Sports Medicine Specialist in Kirkland, WA
As a former collegiate athlete, Dr. Clinton understands the competitive nature of those participating in sports and the desire to return quickly and safely to activity. Unfortunately, injuries will occur in the heat of competition. We are ready to help you prevent and recover from injuries of all types whether you are a world-class athlete, a recreational athlete or a weekend warrior.
Dr. Clinton is fellowship-trained in sports medicine with extensive experience treating sports injuries. She applies the latest techniques including anatomic ACL reconstruction, cartilage transplants, and emphasizes meniscus preservation.
For more information about sports medicine services we provide at our orthopedic surgery office in Kirkland, WA, call us today at (425) 899-4810 to schedule your appointment.
A special area of interest to Dr. Clinton is female sports injuries. Due to certain anatomical factors, female athletes are predisposed to injuries such as ACL tears. As a former athlete herself, Dr. Clinton understands the impact these injuries can have on athletes and is dedicated to developing individualized treatment plans.
Orthobiologics is an evolving field in orthopedics. A great deal of research is being done on how we can use substances from our own bodies (like PRP and stem cells) to treat musculoskeletal injuries.
There is still a great deal that we are learning and at this point, many treatments are still considered experimental, but research is ongoing.
A few of the more common treatments in use currently are:
- PRP Injections
- Stem Cells
Injury Prevention Programs
People are prone to get hurt when they suddenly jump into a new sport or back into a sport or suddenly increase their mileage running. We also know that overall condition and strength is important. For example, hip strength is very important for optimal knee function. We also know proper biomechanics are extremely important. This has been shown extensively with ACL prevention programs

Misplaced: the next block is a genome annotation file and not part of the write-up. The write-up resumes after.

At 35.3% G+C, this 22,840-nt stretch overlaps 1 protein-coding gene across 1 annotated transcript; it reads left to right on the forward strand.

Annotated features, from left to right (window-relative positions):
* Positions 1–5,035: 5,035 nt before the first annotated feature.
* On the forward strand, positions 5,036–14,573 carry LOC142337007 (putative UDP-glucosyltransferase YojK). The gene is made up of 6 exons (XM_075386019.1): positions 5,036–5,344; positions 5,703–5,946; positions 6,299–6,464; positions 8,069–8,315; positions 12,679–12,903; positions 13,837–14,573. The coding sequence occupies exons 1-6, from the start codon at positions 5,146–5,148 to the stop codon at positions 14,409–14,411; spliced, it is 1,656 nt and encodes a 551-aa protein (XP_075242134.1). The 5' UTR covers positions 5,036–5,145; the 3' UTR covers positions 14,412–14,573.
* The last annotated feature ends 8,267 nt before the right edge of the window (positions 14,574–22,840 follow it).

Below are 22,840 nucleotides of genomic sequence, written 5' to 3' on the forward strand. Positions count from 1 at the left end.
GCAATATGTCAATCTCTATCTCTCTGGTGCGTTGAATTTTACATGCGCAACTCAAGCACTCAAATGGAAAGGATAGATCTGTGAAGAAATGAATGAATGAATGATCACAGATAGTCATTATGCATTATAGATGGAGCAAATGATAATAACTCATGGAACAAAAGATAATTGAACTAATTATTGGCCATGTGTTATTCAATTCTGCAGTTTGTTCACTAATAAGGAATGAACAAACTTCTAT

The Achilles tendon is the largest tendon in the body and attaches the calf muscle to the heel. It can tolerate high loads but is prone to rupture. Ruptures tend to occur with sudden explosive activity. They are most common in recreational athletes in their 30s-40s. The risk of injury can be reduced by properly warming up, gradually increasing activities and stretching adequately.
Pec tendon tears are relatively uncommon and occur mostly in males. They occur most frequently with bench pressing, but can also occur during sports such as skiing, football and rugby.
Pec Tendon Tear Symptoms and Treatment
There is usually pain and bruising on the anterior chest and often there is a difference in the muscle contour of the anterior chest. Tears can be partial or complete.
Complete pec tears are usually treated with surgery. A small incision is made and the tendon end is repaired back to the bone. A sling is then worn while the tendon heals and rehabilitation is started. It takes 4-6 months for healing.
Schedule an Appointment in Kirkland, WA
Dr. Camille Clinton is a fellowship-trained board-certified orthopedic surgeon that specializes in sports medicine. As a former athlete, she knows how important it is to ensure a safe and timely return to play. Call (425) 899-4810 to schedule an appointment with Dr. Clinton today!